I was reminded of this at the National Day of Prayer observance last Thursday by a speaker...who was an 18-year-old student from Carlsbad High School. Young people get wisdom.
“[E]very time you make a choice you are turning the central part of you, the part of you that chooses, into something a little different than it was before... All your life long you are slowly turning this central thing into a heavenly creature or a hellish creature: either into a creature that is in harmony with God, and with other creatures, and with itself, or else into one that is in a state of war and hatred with God, and with its fellow creatures, and with itself."
Now try this one: Speaking about the difficulty of living a life that consistently honors God, a 15-year-old high school student said to me, "I think of it this way: It's like becoming a Christian is one decision for Jesus, but living as a Christian is a million decisions for Jesus."
"Becoming a Christian is one decision for Jesus, but living as a Christian is a million decisions for Jesus."
Every Christian parent hopes their child will one day make a decision for Jesus - the big "D" decision, the one that they'll look back on all their life and say, "That's the day I gave my life to Him." Some people scoff at childhood conversions. "They're just doing it to please their parents," they'll say, or, "They don't really know what they're doing." Others spiritualize it: "God can use anything", while still others fatalize: "You never know - one day they might look back and it'll all make sense."
Without making a blanket statement that children's responses to the gospel either are or are not real, I think we can safely agree that no one wants empty decisions for Christ or decisions that are made under duress. Of course we want kids to understand what it means to turn over all of who they were, are, and will be to God for his direction and care. The question then becomes, how can a kid possibly make a decision of that magnitude (the big "D" decision) if they have no experience making decisions in any other part of their life? It's unlikely that when it comes to living a Christian life - the million decisions for Jesus-thing - kids will be successful if they are unpracticed at making simple, everyday decisions in their own lives.
So - give kids the freedom to make decisions. Lots of them. Life is loaded with choices, and we don't do kids favors when we unnecessarily short-circuit the process by always deciding things for them. Self-mastery develops when kids have to do it for themselves, and one of the first things that happens is they realize there actually are choices and decisions to be made at all, about everything.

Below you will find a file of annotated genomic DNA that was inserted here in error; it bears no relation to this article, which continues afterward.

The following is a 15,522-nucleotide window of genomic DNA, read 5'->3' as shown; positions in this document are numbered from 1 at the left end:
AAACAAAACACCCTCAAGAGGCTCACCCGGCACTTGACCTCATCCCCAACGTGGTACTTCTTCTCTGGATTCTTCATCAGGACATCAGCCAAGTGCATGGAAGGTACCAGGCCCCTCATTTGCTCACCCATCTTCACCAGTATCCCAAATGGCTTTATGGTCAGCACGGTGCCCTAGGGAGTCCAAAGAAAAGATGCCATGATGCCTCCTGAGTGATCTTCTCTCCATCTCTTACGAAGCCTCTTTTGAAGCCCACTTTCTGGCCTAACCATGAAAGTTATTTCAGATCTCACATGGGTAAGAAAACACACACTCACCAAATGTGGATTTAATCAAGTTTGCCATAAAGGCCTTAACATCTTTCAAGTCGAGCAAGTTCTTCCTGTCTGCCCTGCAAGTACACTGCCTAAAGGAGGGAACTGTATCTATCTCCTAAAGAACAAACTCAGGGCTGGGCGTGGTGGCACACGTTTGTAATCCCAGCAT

Why wouldn't we let kids choose? Time is certainly one factor. Kids don't always choose quickly! But I would suggest that what's happening during those looong waiting periods as kids make up their minds is really valuable. Kids' minds are being stretched, to weigh options and foresee consequences, and that's a "mental muscle" that has to develop for moral decision making.
The other danger, of course, is that kids will make the wrong choice! But would you rather have kids make a bad choice when they're 5, or when they're 15? Or even 25? Usually the older we are, the more painful the consequences of a bad choice, because more is at stake. If you give your kid lots of experience at making decisions when the outcome doesn't matter much, the chances are better that they'll make a great decision when the outcome matters a lot.
I love watching families approach our check-in areas on Sunday mornings. Some parents allow and even encourage their kids to enter their phone number on the keypad. And you know what? The kids sometimes make mistakes. They miss a number. They forget their phone number. We have to start over. And - it's fine. Eventually we get the right combination, and we hand them their sticky nametag, and they smile. The world just became one step more accessible to them.
The freedom to make choices is messy. Sometimes kids do choose wrong. But sometimes adults choose wrong, too. Still, God grants us all the freedom to learn and grow and make mistakes, in the hope that we will eventually discover how good and right and satisfying it is to choose Christ - not just once, but in the million decisions of everyday life.